Presentation on theme: "Relationships of Trade and Foreign Direct Investment Among China, Taiwan and the U.S. Hung-Gay Fung, Ph.D University of Missouri-St. Louis U.S.A."— Presentation transcript:
Relationships of Trade and Foreign Direct Investment Among China, Taiwan and the U.S. Hung-Gay Fung, Ph.D University of Missouri-St. Louis U.S.A.
Agenda General Issues about Trade and Foreign Direct Investment Modes of International Business Foreign Direct Investment Analysis Trade and Foreign Direct Investment among China, Taiwan and U.S.
Modes of International Business International Trade –Exports and imports of goods Licensing: –obligates a firm to provide its technology (copyrights, patents, trademarks or trade names) in exchange for fees for other benefits Franchising: – franchising obligates a firm to provide a specialized sales or service strategy, support assistance, and possibly an initial investment in exchange for periodic fees.
International Business (continued) Joint Ventures –a venture jointed owned by several firms –GM’s joint ventures in different countries (China, Hungary and former Soviet states) M & A –allow firms to take control quickly in foreign markets –expensive and riskier (may not know local market well) Set up Rep Office, new subsidiary, branch –requires large investment –takes longer time for operation
Product Life Cycle Exporting Sales subsidiary Licensing Service Facilities Distribution system Production Overseas
Opportunities Increased Globalization enables Firms to: –expand their customer base (i.e., product cycle) –exploit lower costs of inputs abroad –arbitrage tax differences across markets –benefit from government subsidies (location) –raise capital at lower cost –diversify production –seek new technology
Risk and Constraints Increased Globalization Forces Firms to: –deal with currency turmoil –comply with local regulations antitrust labor laws environmental concerns capital controls disclosure –deal with political uncertainty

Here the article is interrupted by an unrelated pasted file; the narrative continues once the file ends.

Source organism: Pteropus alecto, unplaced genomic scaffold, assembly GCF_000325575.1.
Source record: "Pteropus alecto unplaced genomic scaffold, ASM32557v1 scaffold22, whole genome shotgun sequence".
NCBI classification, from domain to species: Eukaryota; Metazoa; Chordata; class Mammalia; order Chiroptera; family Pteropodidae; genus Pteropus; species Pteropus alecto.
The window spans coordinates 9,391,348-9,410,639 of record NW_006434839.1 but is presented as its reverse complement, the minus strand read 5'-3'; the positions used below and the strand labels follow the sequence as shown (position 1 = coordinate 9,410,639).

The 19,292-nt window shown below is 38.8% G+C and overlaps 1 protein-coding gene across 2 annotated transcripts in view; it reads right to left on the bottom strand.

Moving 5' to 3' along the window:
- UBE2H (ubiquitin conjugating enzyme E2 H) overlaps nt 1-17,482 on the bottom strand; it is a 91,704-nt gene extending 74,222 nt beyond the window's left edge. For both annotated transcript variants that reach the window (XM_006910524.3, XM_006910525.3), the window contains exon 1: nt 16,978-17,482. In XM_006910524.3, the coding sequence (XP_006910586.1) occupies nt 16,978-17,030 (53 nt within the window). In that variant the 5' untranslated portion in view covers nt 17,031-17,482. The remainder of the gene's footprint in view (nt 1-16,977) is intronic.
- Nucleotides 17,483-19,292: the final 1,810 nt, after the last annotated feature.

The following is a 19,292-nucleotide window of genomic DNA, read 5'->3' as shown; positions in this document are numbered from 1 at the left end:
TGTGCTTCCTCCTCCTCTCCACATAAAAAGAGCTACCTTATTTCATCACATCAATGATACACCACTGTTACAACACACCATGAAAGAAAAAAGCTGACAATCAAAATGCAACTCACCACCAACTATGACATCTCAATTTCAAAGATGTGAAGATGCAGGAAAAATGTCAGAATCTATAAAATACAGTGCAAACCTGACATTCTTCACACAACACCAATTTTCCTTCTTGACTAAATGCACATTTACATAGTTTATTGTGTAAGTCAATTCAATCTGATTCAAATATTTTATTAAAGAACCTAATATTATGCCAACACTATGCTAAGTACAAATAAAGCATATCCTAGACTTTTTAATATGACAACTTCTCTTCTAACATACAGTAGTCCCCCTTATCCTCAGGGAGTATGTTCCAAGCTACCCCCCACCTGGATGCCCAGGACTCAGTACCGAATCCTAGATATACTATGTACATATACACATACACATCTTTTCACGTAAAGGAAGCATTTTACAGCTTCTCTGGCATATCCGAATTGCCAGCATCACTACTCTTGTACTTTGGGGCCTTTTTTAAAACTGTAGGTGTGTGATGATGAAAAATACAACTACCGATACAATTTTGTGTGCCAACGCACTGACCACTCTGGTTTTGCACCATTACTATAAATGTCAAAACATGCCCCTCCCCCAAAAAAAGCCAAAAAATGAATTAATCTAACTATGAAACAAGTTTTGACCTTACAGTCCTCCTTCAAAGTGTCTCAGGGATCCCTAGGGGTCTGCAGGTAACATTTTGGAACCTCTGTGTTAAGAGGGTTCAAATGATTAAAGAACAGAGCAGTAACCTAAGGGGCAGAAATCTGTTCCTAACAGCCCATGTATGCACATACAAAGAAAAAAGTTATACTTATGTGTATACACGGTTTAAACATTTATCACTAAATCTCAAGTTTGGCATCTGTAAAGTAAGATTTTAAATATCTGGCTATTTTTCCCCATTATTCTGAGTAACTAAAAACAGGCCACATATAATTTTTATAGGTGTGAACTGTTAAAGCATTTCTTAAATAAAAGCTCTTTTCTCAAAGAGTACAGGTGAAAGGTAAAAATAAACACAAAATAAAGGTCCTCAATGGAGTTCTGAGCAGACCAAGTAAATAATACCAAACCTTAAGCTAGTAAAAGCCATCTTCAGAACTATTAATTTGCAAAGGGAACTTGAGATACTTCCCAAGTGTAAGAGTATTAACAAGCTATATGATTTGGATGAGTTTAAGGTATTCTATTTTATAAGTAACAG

International Capital Flows Foreign Direct Investment (FDI) –investment in foreign companies for management and control Portfolio Investment –investment in foreign companies for capital gain (not concern for management) –great implications for crisis
Goals of MNC Maximize value of the organization –NPV of future cash flows deal with conflicts of interest – incentives issue – agency problems Manage different social and structural impediments such as regulations in countries
Another reason for FDI diversification Pure domestic investment International Investment Risk Number of projects
Better Risk/return Tradeoff Pure domestic investment International Investment Return Risk
Capital Budgeting In principle, – capital budgeting: the same for international and domestic –accept positive NPV projects In practice, international capital budgeting is more challenging. –future cash flows –discount rate –taxation Strategic considerations are often as important as financial considerations for evaluating FDI projects.
NPV Rule NPV = CF t (1+k) t t T Where: CF t is the cash flows from the project at time t k is the discount rate or cost of capital (from CAPM or other method) - Initial Investment
NPV Investment Incremental. Terminal Value Expectations/ Certainty Eq. Discount rate Specific Financing Growth rate Discount rate Parent funds Ret. earnings Local debt Equity issue Summary of Factors in Capital Budgeting
Incremental Cash Flows Cannibalization –new product taking sales away from the firm’s existing products –those sales that would have been lost anyway should NOT be counted for cannibalization Sales Creation –Have foreign production facilities (Black $ Decker)
Sunk cost –not included Transfer Pricing –market price for the goods shipped Fees and Royalties –project should be charged only for additional expenditures (R & D, management cost, etc) attributed to the project Cash flows from subsidiary vs parent Risk analysis
Subsidiary vs Parent Cash flows generated subsidiary After-tax cash flows to subsidiary Cash flows available to be remitted to parent Tax to host government Earnings retained to subsidiary Cash flows to Parent and tax consideration Withholding taxes to host
Cash flows Diagram Sales ( Price x Quantity sold ) Less COG ( variable cost, lease expense, fixed annual, expense, loyalty, management fees, depreciation) = Earning before tax Less tax ( host government tax ) =Earnings to subsidiary Less withholding tax ( host country ) =Earnings to Parent ( converted in parent currency)
Cash Flows (local currency) to Subsidiary: 1. Earnings after tax to subsidiary 2. Depreciation of projects NPV of cash flows >0 means acceptance After-Tax Cash flows ($) to Parent 1. Dividends 2. Royalty 3. Management fees 4. Tax credits paid to host countries NPV of cash flows
FDI Overall Summary FDI is part of overall globalization of markets. Strategic considerations for undertaking foreign projects. Capital budgeting for FDI requires –forecasting the impact of future market conditions, –exchange rate estimates –taxes on the profitability of a project –discount rate has to appropriately account for risk.